The Ellora Caves not only bear witness to three great religions (Buddhism, Brahminism and Jainism) but they also illustrate the spirit of tolerance, characteristic of ancient India, which permitted these three religions to establish their sanctuaries and their communities in a single place, which thus served to reinforce its universal value. The caves, with their uninterrupted sequence of from 600 to 1,000 monuments, bring to life again the civilization of ancient India.
These 34 monasteries and temples, extending over more than 2 km, were dug side by side in the wall of a high basalt cliff, not far from Aurangabad, in Maharashtra. Ellora, with its uninterrupted sequence of monuments dating from AD 600 to 1000, brings the civilization of ancient India to life. Not only is the Ellora complex a unique artistic creation and a technological exploit but, with its sanctuaries devoted to Buddhism, Hinduism and Jainism, it illustrates the spirit of tolerance that was characteristic of ancient India.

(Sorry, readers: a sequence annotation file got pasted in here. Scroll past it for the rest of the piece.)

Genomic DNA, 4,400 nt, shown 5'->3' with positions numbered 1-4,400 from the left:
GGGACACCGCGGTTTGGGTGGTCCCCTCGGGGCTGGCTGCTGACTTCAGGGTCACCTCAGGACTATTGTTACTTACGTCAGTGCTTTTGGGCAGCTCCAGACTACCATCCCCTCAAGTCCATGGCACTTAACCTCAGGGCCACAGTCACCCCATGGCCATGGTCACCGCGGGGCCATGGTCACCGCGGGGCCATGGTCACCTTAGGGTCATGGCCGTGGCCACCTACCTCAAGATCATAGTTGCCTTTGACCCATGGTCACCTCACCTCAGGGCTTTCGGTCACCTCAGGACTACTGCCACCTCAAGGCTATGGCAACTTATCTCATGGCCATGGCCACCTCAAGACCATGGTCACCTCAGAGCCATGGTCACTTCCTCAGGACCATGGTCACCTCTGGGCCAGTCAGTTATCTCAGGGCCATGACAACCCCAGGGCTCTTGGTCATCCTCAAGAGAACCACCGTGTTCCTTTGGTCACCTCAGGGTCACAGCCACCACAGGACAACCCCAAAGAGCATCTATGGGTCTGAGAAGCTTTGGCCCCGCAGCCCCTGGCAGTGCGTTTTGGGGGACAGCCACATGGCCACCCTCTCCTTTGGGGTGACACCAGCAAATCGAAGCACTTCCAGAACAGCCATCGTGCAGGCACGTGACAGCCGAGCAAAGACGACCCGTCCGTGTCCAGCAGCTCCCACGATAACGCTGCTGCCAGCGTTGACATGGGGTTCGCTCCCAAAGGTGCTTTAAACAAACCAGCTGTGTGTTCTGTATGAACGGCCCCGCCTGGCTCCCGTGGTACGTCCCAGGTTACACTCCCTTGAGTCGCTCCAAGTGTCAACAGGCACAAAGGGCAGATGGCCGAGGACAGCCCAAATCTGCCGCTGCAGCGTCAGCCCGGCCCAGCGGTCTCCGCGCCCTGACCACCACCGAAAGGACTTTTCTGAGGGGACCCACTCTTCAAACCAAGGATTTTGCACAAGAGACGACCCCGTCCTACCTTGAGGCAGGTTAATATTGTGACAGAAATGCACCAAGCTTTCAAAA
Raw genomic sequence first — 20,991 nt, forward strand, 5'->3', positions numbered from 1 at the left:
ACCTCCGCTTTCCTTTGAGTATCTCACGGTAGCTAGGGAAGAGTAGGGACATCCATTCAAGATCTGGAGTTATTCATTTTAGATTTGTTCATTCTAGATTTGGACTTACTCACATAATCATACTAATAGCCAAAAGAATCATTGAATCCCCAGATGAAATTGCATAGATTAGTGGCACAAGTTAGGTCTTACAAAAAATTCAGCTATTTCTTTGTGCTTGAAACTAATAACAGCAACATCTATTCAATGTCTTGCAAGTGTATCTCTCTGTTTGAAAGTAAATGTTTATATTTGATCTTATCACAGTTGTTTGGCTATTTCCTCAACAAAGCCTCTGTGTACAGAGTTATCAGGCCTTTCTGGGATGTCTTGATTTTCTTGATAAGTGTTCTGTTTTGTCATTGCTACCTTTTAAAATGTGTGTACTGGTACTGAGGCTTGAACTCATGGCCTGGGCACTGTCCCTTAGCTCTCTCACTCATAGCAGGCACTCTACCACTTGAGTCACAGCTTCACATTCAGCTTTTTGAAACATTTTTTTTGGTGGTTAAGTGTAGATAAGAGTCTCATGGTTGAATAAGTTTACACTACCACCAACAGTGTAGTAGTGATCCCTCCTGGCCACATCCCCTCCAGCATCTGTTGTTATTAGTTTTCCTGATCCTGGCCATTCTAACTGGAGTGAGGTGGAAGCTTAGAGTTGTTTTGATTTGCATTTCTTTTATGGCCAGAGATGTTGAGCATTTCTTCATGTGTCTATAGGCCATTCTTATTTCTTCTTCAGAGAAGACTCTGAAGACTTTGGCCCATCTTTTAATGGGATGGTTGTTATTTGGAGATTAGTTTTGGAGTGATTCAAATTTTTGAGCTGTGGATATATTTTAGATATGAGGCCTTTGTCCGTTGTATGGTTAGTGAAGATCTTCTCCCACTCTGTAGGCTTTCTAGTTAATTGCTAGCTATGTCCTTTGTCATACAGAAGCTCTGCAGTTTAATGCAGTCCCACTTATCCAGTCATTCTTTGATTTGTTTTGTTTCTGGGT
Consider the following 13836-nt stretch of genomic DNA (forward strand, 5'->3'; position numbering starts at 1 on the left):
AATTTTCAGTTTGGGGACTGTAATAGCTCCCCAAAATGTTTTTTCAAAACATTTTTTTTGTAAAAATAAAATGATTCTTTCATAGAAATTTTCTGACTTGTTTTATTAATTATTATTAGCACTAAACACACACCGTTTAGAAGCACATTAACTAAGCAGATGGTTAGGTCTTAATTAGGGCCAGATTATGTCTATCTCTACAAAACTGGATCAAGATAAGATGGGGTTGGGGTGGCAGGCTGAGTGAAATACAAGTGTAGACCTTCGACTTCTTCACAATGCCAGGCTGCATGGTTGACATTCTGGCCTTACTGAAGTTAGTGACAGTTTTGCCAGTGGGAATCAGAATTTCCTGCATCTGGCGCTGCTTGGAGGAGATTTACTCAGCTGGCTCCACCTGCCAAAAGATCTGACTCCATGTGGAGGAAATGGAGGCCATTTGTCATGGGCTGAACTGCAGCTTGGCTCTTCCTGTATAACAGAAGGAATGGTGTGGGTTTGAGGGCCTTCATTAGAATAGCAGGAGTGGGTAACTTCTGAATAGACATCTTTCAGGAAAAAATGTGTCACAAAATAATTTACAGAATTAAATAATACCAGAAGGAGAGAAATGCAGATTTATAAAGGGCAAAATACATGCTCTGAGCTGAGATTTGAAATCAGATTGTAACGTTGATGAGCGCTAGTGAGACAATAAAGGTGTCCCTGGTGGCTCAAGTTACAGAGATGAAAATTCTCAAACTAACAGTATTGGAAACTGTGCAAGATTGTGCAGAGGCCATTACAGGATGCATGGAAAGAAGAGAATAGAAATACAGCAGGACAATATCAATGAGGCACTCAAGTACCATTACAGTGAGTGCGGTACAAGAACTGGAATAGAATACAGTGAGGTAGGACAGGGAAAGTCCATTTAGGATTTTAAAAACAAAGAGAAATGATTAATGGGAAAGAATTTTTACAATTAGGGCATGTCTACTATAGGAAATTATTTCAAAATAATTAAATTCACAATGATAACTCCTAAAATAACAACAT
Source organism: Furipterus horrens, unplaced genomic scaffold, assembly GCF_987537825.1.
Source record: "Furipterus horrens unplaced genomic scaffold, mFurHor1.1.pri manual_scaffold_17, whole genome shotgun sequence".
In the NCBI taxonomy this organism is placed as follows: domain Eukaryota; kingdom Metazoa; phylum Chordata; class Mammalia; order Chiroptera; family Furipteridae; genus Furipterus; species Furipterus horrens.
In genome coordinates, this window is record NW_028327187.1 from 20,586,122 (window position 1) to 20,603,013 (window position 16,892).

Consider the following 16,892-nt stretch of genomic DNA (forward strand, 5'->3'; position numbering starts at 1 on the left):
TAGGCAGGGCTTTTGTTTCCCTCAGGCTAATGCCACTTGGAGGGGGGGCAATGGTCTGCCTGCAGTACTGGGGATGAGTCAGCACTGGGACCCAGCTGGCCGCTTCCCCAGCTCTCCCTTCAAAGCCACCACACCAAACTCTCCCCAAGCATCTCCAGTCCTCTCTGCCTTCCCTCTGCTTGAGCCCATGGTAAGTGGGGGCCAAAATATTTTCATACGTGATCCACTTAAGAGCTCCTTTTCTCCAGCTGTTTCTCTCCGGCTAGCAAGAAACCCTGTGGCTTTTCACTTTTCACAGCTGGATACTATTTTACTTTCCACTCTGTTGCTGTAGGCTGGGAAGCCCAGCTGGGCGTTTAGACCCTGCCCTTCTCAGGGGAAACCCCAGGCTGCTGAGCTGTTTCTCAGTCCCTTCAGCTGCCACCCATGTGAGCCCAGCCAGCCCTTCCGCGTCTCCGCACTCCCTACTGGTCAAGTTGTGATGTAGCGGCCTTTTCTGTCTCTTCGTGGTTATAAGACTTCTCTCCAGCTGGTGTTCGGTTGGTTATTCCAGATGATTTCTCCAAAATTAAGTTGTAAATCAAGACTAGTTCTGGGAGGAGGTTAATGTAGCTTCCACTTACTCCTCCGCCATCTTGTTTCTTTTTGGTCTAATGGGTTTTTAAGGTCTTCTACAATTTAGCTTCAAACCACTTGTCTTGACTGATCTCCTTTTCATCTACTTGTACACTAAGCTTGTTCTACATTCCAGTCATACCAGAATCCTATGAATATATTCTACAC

This rupestral ensemble constitute one of the most beautiful expressions of the art of the Indian Middle Ages; they are noteworthy as three major Indian religions have laid joint claim to the caves peacefully since they were created. These breathtaking caves are definitely worth visiting for their remarkable reliefs, sculptures and architecture. It is not, like that of Ajanta, the expression of a single belief; rather it is the product of the three principal religions of ancient India.